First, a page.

Here are some of today’s top stories across the North Fork. To stay on top of local news, follow the Riverhead News-Review on Facebook.
A 2010 study by food bank L.I. Cares showed that 39 percent of the 283,700 Long Islanders who receive emergency food each year are children under 18 years of age.
So when school goes out for the summer — leaving many kids who receive free and reduced lunches at school without a source of nutrition — hunger assistance organizations such as L.I. Cares and Long Island Harvest find themselves trying to fill in the gaps for families.
With that in mind, L.I. Cares launched a new site for anyone under age 18 in need of a morning meal, opening an open site location in Stotzky Park from 9 a.m. to 11 a.m. every weekday.
“I chose it because I live in Riverhead, and to my knowledge it’s a popular park,” Child Nutrition Program Specialist Kerry Tooker explained.
An “open site” food location means that any child 18 and under can receive food there, no prior enrollment necessary.
The Summer Food Service Program is sponsored by the U.S. Department of Agriculture and works with food banks to provide free and nutritious meals for children in low-income areas.
In Riverhead School District, 2,145 students out of the total student population of 5,100 qualify for free lunch and 300 qualify for reduced lunch, according to the District’s Chief Information Officer Chris Amato.
Though the meal changes daily, it always includes some type of fruit, a grain like a bagel, muffin or cereal bar, and a choice of milk or chocolate milk. The program started on July 7, and is offered through Aug. 29
Turnout was a little sporadic to start, Ms. Tooker said, varying anywhere from 19 kids to only one, one day.
Though the attendance numbers have picked up in the last week, staying well in the teens every day, Ms. Tooker said that public transportation to the park would be helpful. Currently, no buses run directly to Stotzky.
On Friday afternoons only, free lunch is given out from 12 to 1 p.m. at Ammann Riverfront Park in Riverhead. It is an open feeding site as well, coordinated by L.I. Cares in partnership with Lighthouse Mission of Patchogue.
For the last two years Riverhead Public Library was an open site for the Summer Food Service Program, working with hunger-relief organization Island Harvest, but this year they will not be. During the first year of the program they served 1,068 meals over 39 days.
“When I found out that Stotzky Park was going to be a location for L.I. Cares and that Island Harvest was going to have a site at Flanders Community Center, I thought it would just be duplicating services to have it at the library too,” said head of children’s services Laurie Harrison, who worked with Island Harvest the past two years.
“With resources so scarce, I thought, why drain each others’ resources? But we’ve offered to be a site again next year, so that’s in the works.”
It’s a stretch of road where Benjamin Franklin placed mile markers and early 20th-century car racers ran the road ragged, hitting speeds up to 70 miles per hour at a time when horses were the dominant mode of travel.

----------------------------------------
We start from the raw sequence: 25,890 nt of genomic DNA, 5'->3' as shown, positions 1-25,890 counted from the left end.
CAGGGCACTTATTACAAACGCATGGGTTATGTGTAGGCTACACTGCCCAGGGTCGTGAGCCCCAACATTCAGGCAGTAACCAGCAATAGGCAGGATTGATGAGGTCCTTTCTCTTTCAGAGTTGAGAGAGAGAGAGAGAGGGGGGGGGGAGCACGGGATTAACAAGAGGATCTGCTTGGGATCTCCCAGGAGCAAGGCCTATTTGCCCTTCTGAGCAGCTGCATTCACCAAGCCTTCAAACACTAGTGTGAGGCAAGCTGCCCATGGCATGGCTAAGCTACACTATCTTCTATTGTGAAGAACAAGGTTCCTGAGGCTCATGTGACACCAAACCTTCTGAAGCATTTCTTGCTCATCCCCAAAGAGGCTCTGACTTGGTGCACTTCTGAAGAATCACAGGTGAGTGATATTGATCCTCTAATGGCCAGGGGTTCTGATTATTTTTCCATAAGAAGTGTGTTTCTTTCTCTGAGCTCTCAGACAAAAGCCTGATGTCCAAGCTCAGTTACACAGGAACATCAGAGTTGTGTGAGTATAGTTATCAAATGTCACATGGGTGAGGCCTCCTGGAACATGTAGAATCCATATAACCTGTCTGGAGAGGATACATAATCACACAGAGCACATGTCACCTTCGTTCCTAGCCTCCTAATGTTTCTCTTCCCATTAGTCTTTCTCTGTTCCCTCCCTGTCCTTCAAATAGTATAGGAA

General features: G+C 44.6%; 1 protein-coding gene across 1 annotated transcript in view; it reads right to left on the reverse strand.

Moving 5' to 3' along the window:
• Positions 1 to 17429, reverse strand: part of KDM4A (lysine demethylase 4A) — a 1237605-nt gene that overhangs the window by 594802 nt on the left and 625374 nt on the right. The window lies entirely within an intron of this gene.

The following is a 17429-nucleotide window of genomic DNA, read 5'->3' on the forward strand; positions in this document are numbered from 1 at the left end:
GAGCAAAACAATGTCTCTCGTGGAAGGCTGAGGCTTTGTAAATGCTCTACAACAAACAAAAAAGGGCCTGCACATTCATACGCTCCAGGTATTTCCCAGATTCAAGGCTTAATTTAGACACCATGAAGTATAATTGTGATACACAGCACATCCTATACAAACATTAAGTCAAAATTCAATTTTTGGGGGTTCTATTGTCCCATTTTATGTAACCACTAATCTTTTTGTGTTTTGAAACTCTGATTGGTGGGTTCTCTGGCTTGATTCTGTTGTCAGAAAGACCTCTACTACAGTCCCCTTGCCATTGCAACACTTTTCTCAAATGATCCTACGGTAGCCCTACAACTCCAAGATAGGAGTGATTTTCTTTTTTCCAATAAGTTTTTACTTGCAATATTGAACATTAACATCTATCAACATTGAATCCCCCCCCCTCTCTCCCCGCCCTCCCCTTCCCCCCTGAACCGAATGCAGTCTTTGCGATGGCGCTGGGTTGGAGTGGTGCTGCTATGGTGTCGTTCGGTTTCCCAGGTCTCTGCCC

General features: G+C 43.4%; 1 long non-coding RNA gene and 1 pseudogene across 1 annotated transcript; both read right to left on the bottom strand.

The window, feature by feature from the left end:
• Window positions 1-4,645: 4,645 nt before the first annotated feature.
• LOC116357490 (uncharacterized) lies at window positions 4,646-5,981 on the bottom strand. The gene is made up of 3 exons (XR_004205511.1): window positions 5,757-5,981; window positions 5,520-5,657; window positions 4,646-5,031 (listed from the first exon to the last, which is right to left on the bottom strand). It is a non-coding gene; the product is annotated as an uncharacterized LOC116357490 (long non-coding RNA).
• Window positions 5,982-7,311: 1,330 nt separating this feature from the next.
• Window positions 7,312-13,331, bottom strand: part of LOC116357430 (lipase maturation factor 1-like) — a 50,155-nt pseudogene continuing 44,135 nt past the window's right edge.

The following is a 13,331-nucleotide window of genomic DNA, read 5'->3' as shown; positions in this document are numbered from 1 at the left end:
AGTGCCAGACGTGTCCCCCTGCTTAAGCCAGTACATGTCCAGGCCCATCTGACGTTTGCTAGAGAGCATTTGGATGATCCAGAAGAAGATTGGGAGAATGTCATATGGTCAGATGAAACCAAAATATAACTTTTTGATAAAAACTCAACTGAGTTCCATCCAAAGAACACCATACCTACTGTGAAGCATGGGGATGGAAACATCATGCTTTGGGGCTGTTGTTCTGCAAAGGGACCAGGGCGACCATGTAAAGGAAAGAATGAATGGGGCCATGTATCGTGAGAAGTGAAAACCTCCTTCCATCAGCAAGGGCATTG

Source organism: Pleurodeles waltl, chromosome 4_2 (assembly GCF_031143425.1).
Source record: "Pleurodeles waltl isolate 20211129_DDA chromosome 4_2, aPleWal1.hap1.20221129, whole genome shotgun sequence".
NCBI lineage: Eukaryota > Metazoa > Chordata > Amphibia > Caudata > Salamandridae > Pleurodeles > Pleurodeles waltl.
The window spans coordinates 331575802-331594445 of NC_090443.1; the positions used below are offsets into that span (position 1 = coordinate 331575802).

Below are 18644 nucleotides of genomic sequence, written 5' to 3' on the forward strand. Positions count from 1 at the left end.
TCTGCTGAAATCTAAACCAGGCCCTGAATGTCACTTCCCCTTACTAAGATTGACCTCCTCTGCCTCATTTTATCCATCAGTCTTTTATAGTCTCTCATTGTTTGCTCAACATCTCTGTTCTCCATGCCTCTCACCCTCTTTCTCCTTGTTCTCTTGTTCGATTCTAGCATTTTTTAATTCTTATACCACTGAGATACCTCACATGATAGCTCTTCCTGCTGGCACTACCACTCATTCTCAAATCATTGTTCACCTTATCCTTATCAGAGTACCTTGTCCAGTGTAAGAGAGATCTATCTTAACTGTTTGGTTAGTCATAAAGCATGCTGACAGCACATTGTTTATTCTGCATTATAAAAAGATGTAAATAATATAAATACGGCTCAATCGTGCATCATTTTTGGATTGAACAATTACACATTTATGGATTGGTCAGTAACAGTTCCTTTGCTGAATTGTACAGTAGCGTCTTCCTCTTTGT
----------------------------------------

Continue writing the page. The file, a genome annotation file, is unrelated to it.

About three months after it was first expected to open on E. Main Street, Goldberg’s Famous Bagels should open its doors next week, the franchise’s owner said.
In mid-September, the three co-chairs of a high-powered commission aimed at rooting out corruption in state politics arranged for a meeting with Gov. Andrew Cuomo, who set up the commission last summer. In the governor’s mid-town office, William Fitzpatrick, a district attorney from Syracuse, raised concerns he felt were hampering the commission’s effort, the New York Times reported today .
At the center of those concerns were alleged roadblocks planted by Regina Calcaterra, a New Suffolk attorney who had been appointed the commission’s executive director. The commissioners threatened to quit, alleging that Ms. Calcaterra was running interference on investigations that pointed back to the governor’s office.
Lawrence Schwartz, the secretary to the governor, responded by saying of Ms. Calcaterra: “She is not going anywhere.”
These bombshell revelations were detailed by a three-month New York Times investigation published today. (more…)
In her travels across the country playing soccer, Alex Kuhnle had met big-time stars before. Mostly, though, the encounters were brief and in a group.
As a freshman at Shoreham-Wading River last year, Kuhnle made a big impact on varsity as a striker. A quick, skilled player, Kuhnle has already generated interest from Division I schools like UCLA and the University of Miami, Shoreham coach Adrian Gilmore said. (more…)
When it was founded in 1901, the Long Island Cauliflower Association existed solely to market and sell cauliflower throughout the region.
But as times changed, so did LICA, which eventually expanded its agriculture business to serve different types of farmers. (more…)
The only Long Islander running statewide on a major party ticket this year, Comptroller Thomas DiNapoli, a Democrat, was on the East End last week.
It was an unusual political happening since he was introduced by the top Republican officeholder in Suffolk County government, Joseph Sawicki, and because of the different constituencies involved in the event. (more…)